Friday, 21 January 2022

Government to Cap Rising Croatian Fuel Prices Again?

January the 21st, 2022 - Rising Croatian fuel prices was an issue for drivers several weeks ago, more precisely back at the tail end of 2021, and the government had to step in and place a cap on the price of fuel in order to make the situation sustainable. It looks as if the same is going to need to be done again with a new packet of measures.

As Poslovni Dnevnik writes, the government is set to compile a new package of measures to reduce the impact of rising energy prices on people if prices continue to rise, Prime Minister Andrej Plenkovic announced on Wednesday.

''In the case of price increases, in addition to limiting Croatian fuel prices, we'll raise the fees provided to socially disadvantaged households, and when it comes to the price of electricity and gas, we're going to be relying on HEP, which can take over and reduce the impact on people and households,'' announced Plenkovic in response to a question on the matter asked by Mirela Ahmetovic (SDP).

As the third element, PM Plenkovic mentioned VAT, which amounts to 13 percent for electricity and 25 percent for gas. He explained that the rise in energy prices was caused by supply disruptions, the ongoing disruption as a result of the coronavirus pandemic and extremely high demand.

"Households across the Republic of Croatia haven't yet seen an increase in electricity prices and will not experience them until April the 1st, and the same is true with the price of gas," he assured.

Earlier on Wednesday, he announced that the state could step in and limit Croatian fuel prices again, if prices continue to rise next week.

When it comes to the price of Croatian fuel prices, the government limited the price to approximately 11 kuna just three months ago and kept that price for a period of two months, thus avoiding a blow to driver's wallets and bank accounts.

"After that, we left things to the market, and yet we noticed that the current fuel prices are higher once again. If we have an estimate that the price will continue to rise next week, we will once again step in and place a cap on Croatian fuel prices, with the exception of premiums,'' concluded Plenkovic.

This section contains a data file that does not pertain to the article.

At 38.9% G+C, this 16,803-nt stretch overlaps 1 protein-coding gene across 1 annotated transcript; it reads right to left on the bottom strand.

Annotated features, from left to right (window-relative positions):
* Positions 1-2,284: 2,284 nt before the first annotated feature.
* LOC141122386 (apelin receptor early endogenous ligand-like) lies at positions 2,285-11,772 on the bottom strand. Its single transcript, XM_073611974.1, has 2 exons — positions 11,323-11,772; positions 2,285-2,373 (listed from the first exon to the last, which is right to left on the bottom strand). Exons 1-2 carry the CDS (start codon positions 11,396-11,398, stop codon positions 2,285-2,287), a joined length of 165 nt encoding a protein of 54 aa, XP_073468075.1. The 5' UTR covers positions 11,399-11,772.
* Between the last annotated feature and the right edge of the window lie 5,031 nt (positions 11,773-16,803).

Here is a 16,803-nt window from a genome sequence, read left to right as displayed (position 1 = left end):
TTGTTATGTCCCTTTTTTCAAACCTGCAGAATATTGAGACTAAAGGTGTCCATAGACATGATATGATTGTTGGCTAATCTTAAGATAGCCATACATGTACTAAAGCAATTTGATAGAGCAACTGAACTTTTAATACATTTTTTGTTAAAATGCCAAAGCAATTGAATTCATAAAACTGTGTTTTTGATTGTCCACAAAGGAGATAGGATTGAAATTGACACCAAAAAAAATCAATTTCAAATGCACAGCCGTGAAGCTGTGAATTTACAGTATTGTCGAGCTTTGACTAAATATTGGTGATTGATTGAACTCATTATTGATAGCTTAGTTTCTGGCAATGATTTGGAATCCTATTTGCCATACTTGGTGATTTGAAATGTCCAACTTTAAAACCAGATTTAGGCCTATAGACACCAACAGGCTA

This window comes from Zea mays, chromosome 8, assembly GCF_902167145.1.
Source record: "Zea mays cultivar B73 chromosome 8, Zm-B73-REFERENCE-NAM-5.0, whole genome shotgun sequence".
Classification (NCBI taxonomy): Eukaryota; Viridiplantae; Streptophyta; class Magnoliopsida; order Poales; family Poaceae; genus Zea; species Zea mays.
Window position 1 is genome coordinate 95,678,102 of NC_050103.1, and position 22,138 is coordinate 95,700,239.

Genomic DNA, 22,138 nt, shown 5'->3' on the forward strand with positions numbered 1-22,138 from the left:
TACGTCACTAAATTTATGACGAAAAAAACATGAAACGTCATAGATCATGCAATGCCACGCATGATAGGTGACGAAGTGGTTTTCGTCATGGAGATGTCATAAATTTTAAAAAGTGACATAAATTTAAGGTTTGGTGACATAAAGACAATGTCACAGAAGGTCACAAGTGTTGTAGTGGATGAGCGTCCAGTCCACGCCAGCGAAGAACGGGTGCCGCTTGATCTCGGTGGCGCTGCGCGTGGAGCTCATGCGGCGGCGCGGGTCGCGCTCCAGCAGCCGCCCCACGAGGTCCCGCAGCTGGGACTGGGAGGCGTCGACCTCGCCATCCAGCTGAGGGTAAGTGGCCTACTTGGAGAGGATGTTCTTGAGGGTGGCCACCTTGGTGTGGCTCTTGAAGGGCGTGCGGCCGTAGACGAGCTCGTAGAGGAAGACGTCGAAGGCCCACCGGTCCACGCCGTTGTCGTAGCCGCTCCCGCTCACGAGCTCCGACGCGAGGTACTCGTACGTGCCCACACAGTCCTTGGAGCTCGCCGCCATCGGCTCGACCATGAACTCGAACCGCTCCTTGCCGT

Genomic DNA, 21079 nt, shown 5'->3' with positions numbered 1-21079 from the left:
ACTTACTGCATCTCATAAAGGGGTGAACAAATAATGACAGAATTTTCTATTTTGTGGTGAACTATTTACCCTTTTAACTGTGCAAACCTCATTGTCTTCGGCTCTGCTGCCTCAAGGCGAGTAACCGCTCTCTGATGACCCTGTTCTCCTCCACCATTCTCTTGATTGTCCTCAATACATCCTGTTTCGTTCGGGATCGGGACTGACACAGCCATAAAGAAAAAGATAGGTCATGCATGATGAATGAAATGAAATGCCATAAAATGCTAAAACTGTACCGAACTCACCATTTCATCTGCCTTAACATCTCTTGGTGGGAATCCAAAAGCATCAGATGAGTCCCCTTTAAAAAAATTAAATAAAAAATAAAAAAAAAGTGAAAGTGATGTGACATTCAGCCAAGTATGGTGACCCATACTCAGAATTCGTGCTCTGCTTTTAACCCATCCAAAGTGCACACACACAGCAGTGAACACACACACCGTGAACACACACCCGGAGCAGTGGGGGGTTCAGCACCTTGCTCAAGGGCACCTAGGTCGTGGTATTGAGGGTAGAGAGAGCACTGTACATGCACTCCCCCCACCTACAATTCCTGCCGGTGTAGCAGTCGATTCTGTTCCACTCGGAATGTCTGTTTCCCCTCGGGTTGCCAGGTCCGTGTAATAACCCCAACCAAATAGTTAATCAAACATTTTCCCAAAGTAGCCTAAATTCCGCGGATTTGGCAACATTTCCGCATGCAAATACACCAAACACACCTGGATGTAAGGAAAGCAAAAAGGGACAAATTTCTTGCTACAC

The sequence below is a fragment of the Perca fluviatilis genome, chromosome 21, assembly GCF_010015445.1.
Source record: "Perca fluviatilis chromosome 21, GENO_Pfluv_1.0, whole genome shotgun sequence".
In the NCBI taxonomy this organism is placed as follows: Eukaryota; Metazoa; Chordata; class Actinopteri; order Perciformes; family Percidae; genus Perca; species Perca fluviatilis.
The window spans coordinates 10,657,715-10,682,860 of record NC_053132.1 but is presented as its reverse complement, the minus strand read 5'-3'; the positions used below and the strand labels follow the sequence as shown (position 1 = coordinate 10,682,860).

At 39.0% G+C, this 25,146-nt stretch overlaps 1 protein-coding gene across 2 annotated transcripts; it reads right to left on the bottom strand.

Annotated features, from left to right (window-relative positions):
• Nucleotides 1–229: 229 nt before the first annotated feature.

For more, check out our dedicated politics section.

Monday, 3 January 2022

Gov't Says Continuing Activities for Đuro Đaković's Long-Term Sustainability

ZAGREB, 3 Jan 2022 - The Croatian government will continue doing its best to help the Đuro Đaković company survive, and conditions are being created for the company's long-term sustainability with the support of a strategic partner from the Czech Republic, the government said in a statement on Monday.

The statement was issued following a meeting between Prime Minister Andrej Plenković and the leadership of the Slavonski Brod-based mechanical engineering company.

"At the meeting, both sides welcomed the European Commission's decision of late December 2021 to approve the program for Đuro Đaković's restructuring. The government had communicated intensively with EC officials and the EC's decision is a clear signal that the plan for the Đuro Đaković Group is viable," said the statement, released after talks between PM Plenković and Đuro Đaković Group Management Board member Pavel Maroušek, Đuro Đaković Special Vehicles Management Board chairman Danijel Marić, and Đuro Đaković Special Vehicles Management Board member Goran Matanić.